I’ve been learning from her since the moment I met her—but now Erin Hennessy’s role as a teacher is official. Beginning in the spring semester, Erin will be teaching in the department of public relations and corporate communications at Georgetown’s School of Continuing Studies. Congratulations Professor Hennessy! Your students will be lucky to have you.
Kudos are also in order this week for Grinnell College, which was ranked ninth in the country among liberal arts colleges in Kiplinger’s Best Value Colleges issue. The institution was also featured prominently in a feature story comparing the benefits of large and small campuses.
Drake University’s Renee Cramer also made a splash this week with her piece on supermodel Chrissy Teigen’s “no hot nannies” comment and why it matters in The Conversation.
Here’s hoping all the nannies—and all of you—have this weekend off to enjoy holiday parties!
What’s new this week:
The Farmer School of Business and Drake University were both featured in this InformationWeek story about universities expanding their curriculums to meet employers’ data analytics needs.
Taylor Reveley IV, president of Longwood University, wrote about the collaborative effort to bring the 2016 Vice Presidential Debate to campus for the Association of Governing Board’s newsletter.
On the Inside Higher Ed Call to Action blog this week, Deborah Bosley advocated for simpler written communication among international audiences and Deborah Maue wrote about the differences between brand and reputation.
What we’ve been talking about:
On our blog, Erin Hennessy wrote about her love of Chipotle and offered thoughts on how the company has responded to recent health-related crises.
What we’ve been reading:
With the decision to cut at least three major Alabama newspapers to three-times-weekly rather than daily, real, in-depth journalism is hard to come by in my home state. But it’s still there—you just have to know where to look. The fine folks at Weld, an alt-weekly newspaper started by, I believe, some former Post-Herald staffers and disgruntled Birmingham News ex-employees does a great job of showcasing what’s really going on in the Magic City. Weld is required reading for concerned/interested citizens, and a reminder of what good journalism can be.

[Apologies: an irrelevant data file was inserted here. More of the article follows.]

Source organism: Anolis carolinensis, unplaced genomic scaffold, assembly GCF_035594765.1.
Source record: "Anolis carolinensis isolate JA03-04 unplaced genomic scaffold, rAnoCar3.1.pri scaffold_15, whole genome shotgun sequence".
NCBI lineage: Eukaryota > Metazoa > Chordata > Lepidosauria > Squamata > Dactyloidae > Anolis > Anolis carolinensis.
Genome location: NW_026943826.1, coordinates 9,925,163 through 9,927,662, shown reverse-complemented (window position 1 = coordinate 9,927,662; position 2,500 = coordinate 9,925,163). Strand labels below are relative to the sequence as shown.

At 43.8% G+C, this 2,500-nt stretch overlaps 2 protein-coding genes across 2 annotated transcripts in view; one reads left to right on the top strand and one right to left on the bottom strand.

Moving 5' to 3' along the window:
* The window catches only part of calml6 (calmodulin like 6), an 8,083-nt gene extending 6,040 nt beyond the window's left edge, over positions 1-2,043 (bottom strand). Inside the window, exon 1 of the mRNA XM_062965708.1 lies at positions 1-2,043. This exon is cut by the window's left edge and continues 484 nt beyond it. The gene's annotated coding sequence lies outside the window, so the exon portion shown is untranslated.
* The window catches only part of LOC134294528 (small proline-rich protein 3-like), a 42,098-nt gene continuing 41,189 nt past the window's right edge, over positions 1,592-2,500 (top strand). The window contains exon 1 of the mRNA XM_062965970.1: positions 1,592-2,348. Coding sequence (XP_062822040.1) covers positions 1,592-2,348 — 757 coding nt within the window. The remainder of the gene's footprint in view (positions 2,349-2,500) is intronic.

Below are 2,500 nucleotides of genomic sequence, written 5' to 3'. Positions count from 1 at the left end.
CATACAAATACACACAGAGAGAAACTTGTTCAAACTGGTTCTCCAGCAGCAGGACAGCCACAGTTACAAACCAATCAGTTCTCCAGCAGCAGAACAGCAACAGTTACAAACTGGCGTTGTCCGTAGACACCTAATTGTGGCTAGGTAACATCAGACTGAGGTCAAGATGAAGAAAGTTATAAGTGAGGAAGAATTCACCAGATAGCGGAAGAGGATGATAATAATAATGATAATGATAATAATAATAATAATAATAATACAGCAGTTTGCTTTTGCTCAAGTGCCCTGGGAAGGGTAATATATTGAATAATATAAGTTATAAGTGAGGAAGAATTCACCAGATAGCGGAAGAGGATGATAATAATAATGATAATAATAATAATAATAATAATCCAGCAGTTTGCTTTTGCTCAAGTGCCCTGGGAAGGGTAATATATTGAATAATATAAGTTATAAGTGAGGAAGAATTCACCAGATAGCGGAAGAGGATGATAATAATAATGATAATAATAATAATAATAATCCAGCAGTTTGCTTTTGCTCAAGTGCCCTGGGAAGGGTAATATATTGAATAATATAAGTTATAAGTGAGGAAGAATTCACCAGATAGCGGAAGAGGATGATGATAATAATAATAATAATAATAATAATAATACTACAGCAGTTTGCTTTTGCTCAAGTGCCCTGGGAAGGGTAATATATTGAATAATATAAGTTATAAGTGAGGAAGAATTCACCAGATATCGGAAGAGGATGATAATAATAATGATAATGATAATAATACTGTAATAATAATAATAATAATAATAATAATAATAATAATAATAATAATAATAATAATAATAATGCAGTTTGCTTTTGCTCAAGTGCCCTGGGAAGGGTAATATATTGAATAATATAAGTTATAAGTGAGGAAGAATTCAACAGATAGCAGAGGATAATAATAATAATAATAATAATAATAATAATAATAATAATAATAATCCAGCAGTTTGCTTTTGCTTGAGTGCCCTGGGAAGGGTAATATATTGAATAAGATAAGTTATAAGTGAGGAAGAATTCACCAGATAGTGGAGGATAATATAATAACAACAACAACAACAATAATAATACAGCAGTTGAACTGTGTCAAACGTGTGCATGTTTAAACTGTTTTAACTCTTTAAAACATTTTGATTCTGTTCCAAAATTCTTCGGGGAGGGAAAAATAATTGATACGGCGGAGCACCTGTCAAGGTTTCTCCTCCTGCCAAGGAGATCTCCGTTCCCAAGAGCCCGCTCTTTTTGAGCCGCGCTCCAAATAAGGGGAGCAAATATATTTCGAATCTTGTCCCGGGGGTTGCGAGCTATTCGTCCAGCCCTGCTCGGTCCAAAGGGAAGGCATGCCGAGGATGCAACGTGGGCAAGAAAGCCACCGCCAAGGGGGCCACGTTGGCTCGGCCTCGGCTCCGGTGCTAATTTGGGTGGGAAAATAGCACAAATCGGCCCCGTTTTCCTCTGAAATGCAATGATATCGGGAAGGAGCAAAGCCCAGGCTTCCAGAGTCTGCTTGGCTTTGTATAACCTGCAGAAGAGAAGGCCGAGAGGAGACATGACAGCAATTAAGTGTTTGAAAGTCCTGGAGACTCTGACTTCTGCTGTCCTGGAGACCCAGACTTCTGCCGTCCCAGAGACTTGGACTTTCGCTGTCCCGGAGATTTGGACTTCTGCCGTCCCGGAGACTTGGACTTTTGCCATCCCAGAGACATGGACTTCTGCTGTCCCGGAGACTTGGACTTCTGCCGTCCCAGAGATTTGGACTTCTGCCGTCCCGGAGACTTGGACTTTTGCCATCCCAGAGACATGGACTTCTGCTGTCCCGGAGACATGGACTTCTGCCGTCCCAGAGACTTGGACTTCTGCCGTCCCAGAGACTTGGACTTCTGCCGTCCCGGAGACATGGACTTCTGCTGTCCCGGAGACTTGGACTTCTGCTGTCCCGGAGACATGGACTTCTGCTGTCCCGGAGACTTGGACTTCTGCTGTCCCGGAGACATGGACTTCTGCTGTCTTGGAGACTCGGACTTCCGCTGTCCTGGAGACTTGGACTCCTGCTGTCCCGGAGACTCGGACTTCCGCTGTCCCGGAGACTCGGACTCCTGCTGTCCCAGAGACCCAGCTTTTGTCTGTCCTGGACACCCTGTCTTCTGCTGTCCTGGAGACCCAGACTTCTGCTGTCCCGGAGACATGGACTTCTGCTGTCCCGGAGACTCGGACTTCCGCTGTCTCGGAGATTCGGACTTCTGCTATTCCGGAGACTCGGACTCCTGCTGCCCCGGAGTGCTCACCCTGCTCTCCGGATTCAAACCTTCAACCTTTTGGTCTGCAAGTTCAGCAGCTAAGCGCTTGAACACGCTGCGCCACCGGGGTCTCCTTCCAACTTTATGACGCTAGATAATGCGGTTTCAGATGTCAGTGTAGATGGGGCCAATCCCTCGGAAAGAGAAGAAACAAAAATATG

Teresa Valerio Parrot
The horror of the Umpqua Community College shooting is still fresh in my mind and I still think about the victims who were just trying to get an education. For that reason, Robin Wilson’s piece in The Chronicle, which described how the campus is struggling to—and succeeding in—closing out the semester, caught my attention. Her words and their experiences are moving and reminded me that some in higher education are only asking for peace (internal and in our communities) this holiday season.
My “what I’m reading” this week is a bit different…instead I’m listing what I look forward to reading. With the holidays upon us, I plan to use plane travel and down time to read the two new books I just ordered. First up, The Man in the High Castle. After watching the first few episodes of Amazon’s show adaptation (great, btw), I decided to read the original book before getting too involved in the show—a dystopian U.S. future wherein Hitler and his allies won WW2. What’s not to love? Next up, Every Man in This Village Is a Liar: An Education in War. As outlined online, this book seems fascinating: “Los Angeles Times correspondent Megan Stack covered the war in Afghanistan after Sept. 11, then bounced around to other hot-spot postings, including Israel during the second Intifada, occupied Baghdad, and southern Lebanon during the 2006 conflict between Israel and Hezbollah.”
This NPR piece is a great reminder of what’s most important during the holiday season. So many of us are feeling the pressure in these last few days of the year, but new research out of the Yale School of Medicine says taking the extra minute (that you don’t feel like you can possibly spare) to help someone in need through a gesture as simple as holding the door, can help alleviate stress for everyone involved. And the reality is, most of the time our busy lives can wait a few seconds. We just need to take a step back and remember that sometimes.
There are just 13 days left in 2015, and while I’ve still got a lot to get done this year, I’m slowly shifting my focus to 2016. This Nieman Lab list of predictions for journalism in the new year is at the top of my list to read this week and to share with my Georgetown students next semester.
Follow us on Twitter!
Here’s a look at what we were tweeting this week:
— TVP Communications (@TVPComms) December 16, 2015
— Kristine Maloney (@kristinemaloney) December 14, 2015
— Erin A. Hennessy (@ErinAHennessy) December 17, 2015
— Kyle Gunnels (@kgunnels) December 13, 2015
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